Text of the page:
Norway’s focus on nutrition is increasing, with a new 2019-2021 Action plan for sustainable food systems
At the policy level, Norway considers nutrition both an element of its work on global health (specifically within maternal and child health), and a pillar of its work on sustainable food systems. Despite being one of Norway’s lesser-funded sectors, nutrition is growing in importance. In June 2019, the government published an ‘Action plan for sustainable food systems’, of which nutrition is one of four pillars (alongside food production, value creation and markets, and policies and governance). Within nutrition, the action plan highlights a focus on sustainable consumption patterns based on increased knowledge and access to a varied and healthy diet, safe food, and clean drinking water. Increased funding for nutrition is expected within the context of the action plan, although no specific funding targets are provided.
Overall, nutrition-related activities usually fall under other development areas (e.g., health, humanitarian aid, food security). Due to this, it is difficult to quantify Norway’s current engagement in the sector. According to OECD Development Assistance Committee (DAC) data, Norway spent less than US$1 million in bilateral funding for basic nutrition in 2017. In Norway’s ODA 2019 budget, nutrition is included, among others, in the budget line on food security and agriculture, though no figure for nutrition specifically is quoted. The government does not report to the Stakeholder Group for the Global Nutrition Report.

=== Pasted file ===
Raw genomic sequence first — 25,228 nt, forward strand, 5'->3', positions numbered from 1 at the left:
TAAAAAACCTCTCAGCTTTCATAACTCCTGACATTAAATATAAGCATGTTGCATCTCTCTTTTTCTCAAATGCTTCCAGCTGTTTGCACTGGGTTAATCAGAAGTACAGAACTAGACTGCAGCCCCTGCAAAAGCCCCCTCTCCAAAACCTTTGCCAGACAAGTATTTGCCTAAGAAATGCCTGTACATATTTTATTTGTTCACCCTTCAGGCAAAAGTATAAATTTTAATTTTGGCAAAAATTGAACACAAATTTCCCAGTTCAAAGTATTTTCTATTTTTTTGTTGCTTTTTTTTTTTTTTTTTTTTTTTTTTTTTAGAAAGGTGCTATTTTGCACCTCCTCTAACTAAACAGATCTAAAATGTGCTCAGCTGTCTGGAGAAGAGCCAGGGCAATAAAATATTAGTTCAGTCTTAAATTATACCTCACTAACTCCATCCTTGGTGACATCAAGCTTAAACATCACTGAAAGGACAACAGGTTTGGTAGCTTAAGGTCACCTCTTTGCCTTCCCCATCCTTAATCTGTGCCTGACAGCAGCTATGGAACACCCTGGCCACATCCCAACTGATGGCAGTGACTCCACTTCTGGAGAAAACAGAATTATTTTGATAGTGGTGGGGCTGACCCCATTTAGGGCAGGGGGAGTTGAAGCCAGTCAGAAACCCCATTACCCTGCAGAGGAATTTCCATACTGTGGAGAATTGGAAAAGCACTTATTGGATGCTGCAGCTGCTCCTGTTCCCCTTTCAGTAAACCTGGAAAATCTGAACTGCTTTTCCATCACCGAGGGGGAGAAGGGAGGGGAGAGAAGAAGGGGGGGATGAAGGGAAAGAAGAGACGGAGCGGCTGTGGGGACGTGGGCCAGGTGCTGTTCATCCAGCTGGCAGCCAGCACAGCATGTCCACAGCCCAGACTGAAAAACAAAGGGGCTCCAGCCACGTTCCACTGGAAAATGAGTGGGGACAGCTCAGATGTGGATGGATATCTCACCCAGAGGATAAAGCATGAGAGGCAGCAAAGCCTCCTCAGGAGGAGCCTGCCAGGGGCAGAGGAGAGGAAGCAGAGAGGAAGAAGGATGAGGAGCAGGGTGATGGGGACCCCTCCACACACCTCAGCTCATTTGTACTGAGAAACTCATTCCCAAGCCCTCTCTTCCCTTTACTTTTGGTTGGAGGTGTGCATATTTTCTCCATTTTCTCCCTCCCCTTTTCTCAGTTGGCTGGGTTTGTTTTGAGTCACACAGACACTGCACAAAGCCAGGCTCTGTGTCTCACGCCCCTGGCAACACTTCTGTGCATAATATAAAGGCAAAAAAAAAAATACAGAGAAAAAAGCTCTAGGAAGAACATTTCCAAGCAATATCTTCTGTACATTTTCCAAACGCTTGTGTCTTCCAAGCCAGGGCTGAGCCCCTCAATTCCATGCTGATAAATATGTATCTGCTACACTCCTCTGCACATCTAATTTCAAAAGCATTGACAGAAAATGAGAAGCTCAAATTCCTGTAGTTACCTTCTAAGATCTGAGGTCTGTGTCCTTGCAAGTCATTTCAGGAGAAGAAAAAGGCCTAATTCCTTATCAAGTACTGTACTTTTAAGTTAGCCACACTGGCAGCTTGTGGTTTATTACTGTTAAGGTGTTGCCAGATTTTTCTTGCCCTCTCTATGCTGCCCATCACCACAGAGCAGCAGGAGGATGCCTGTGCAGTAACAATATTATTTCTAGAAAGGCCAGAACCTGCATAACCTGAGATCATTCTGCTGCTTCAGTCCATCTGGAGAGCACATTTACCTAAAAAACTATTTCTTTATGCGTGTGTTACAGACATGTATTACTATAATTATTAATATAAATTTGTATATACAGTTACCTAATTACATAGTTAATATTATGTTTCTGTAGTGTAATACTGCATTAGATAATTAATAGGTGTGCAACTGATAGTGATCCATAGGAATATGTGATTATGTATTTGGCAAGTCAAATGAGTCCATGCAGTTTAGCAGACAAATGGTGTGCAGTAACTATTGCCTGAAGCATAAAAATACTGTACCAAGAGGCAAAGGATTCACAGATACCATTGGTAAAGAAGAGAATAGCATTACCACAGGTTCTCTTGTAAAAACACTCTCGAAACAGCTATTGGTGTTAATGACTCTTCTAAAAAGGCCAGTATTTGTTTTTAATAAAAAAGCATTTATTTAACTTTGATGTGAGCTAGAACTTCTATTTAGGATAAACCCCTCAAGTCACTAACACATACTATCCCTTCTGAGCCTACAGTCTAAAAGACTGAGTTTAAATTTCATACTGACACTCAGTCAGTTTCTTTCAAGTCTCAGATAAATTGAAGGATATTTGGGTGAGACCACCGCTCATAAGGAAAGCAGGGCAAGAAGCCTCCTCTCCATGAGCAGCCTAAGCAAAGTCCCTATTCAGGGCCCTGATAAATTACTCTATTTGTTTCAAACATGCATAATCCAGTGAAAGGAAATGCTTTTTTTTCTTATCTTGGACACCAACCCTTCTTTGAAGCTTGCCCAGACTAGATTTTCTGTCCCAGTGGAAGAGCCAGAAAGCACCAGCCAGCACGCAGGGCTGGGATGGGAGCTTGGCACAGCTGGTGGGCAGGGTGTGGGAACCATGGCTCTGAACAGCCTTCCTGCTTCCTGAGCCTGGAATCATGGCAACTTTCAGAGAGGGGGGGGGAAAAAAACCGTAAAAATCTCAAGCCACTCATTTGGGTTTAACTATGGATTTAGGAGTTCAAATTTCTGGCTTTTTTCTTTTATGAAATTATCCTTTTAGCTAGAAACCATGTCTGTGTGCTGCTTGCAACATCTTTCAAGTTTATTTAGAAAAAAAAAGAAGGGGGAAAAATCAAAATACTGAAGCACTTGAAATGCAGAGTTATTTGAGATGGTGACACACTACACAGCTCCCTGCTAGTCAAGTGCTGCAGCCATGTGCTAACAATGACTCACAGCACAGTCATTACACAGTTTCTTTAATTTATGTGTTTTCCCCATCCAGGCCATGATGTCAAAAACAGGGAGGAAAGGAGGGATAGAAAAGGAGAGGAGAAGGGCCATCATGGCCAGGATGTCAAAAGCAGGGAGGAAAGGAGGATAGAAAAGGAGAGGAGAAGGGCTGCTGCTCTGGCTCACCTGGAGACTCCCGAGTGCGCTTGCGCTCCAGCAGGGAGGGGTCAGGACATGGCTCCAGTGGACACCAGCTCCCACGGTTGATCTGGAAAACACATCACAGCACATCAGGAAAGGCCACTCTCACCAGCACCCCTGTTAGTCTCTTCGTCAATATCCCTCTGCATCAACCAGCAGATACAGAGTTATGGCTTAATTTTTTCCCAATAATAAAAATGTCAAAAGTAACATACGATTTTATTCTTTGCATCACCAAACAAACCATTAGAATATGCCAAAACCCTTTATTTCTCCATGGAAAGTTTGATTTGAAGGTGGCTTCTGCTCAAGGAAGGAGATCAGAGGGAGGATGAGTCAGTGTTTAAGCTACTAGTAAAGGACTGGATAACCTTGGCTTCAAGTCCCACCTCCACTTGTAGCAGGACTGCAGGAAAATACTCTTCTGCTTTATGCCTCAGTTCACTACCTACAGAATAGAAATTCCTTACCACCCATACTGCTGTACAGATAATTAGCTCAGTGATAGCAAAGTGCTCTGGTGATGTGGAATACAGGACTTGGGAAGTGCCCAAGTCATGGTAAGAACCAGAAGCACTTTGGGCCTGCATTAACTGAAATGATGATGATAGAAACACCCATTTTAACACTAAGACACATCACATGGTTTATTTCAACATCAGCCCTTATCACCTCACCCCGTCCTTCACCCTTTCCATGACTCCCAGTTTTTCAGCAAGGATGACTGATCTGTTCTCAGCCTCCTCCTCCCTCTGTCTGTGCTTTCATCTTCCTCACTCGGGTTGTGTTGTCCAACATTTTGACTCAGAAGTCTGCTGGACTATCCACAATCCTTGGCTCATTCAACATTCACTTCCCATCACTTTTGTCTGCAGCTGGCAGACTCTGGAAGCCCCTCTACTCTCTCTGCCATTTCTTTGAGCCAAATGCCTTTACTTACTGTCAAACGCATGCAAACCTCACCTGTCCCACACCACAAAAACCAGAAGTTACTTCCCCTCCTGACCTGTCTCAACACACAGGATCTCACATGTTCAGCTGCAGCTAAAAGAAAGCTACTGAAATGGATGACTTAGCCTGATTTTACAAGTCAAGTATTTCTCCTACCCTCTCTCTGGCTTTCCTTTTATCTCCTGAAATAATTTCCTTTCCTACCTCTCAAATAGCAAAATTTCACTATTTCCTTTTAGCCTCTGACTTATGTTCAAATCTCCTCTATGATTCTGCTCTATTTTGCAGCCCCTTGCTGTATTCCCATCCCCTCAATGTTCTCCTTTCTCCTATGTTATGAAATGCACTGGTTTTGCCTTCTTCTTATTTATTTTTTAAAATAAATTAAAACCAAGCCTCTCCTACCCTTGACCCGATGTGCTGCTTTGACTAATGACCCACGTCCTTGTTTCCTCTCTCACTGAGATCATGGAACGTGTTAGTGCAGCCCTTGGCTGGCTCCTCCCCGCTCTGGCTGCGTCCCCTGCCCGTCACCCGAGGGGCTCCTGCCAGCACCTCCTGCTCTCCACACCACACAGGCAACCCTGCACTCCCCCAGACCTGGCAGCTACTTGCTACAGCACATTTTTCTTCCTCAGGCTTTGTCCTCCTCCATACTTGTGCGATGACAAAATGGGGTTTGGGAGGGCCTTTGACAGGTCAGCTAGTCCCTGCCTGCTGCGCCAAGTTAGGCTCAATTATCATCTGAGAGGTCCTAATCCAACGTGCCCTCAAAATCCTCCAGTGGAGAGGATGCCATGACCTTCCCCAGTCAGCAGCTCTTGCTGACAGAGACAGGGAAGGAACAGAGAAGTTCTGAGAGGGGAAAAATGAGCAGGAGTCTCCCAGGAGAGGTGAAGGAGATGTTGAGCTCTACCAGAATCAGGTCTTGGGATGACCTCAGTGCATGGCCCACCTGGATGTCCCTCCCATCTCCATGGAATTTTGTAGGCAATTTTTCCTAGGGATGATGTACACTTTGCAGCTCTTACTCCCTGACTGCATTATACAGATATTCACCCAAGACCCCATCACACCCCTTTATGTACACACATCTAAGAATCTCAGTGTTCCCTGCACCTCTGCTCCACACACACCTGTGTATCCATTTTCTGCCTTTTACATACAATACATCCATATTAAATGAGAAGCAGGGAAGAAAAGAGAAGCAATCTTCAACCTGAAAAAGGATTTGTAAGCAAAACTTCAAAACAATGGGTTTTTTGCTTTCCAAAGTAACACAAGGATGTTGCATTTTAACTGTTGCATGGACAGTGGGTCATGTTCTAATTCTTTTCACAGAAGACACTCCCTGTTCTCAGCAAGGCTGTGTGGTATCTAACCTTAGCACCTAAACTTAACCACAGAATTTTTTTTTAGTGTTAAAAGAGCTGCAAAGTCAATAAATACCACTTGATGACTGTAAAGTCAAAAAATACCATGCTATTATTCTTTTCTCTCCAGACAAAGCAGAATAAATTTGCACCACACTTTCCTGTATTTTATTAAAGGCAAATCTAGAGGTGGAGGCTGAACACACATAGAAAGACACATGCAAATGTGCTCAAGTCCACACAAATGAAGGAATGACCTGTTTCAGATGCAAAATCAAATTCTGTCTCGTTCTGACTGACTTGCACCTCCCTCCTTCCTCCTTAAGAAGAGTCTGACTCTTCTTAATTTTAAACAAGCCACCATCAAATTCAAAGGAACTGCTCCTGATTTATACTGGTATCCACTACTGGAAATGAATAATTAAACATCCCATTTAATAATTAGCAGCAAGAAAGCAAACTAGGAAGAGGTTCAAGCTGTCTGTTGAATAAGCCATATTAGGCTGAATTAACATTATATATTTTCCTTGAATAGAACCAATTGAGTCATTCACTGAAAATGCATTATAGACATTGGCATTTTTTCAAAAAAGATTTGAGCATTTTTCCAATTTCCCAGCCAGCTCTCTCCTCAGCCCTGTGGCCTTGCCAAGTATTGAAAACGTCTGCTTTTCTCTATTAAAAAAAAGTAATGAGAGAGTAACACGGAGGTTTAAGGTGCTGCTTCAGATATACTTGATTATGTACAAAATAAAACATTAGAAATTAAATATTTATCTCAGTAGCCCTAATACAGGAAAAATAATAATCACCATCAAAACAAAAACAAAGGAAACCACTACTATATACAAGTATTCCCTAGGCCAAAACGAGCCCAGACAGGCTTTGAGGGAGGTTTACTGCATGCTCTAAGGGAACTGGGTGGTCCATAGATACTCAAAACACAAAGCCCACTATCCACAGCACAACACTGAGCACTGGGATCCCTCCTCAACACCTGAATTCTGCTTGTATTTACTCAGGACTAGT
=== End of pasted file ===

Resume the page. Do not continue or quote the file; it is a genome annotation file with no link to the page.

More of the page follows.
As part of Norway’s strong commitment to multilateral funding, the World Food Programme (WFP), the Food and Agriculture Organization (FAO), the International Fund for Agricultural Development (IFAD), the United Nations Children's Fund (UNICEF), and the World Bank’s International Development Association (IDA) are important partners with regards to nutrition.
A few initiatives and spending are noteworthy. In June 2017, Norway announced the establishment of a sustainable fisheries action network as part of the United Nations Decade of Action on Nutrition (2016-2025). Norway’s focus on fisheries and aquaculture to improve food security largely falls under its agriculture investments (see agriculture sector). In parallel, Norway’s emergency food assistance (counted towards its humanitarian assistance) has risen in past years.
The Norwegian private sector plays a lead role in the country’s global nutrition policy, with conversations driven by the EAT Forum (a non-profit founded by the Stordalen Foundation, Stockholm Resilience Centre and the Wellcome Trust to catalyze a food system transformation), the EAT Stockholm Food Forum hosted annually in June in Stockholm, and the latest EAT-Lancet Commission on Food, Planet, and Health.
The MFA leads Norway’s nutrition policy
The Ministry of Foreign Affairs (MFA) shapes Norway’s policy on nutrition. Within the MFA, the Department for Economic Relations and Development in the Development Policy Section, is a key actor driving related policies.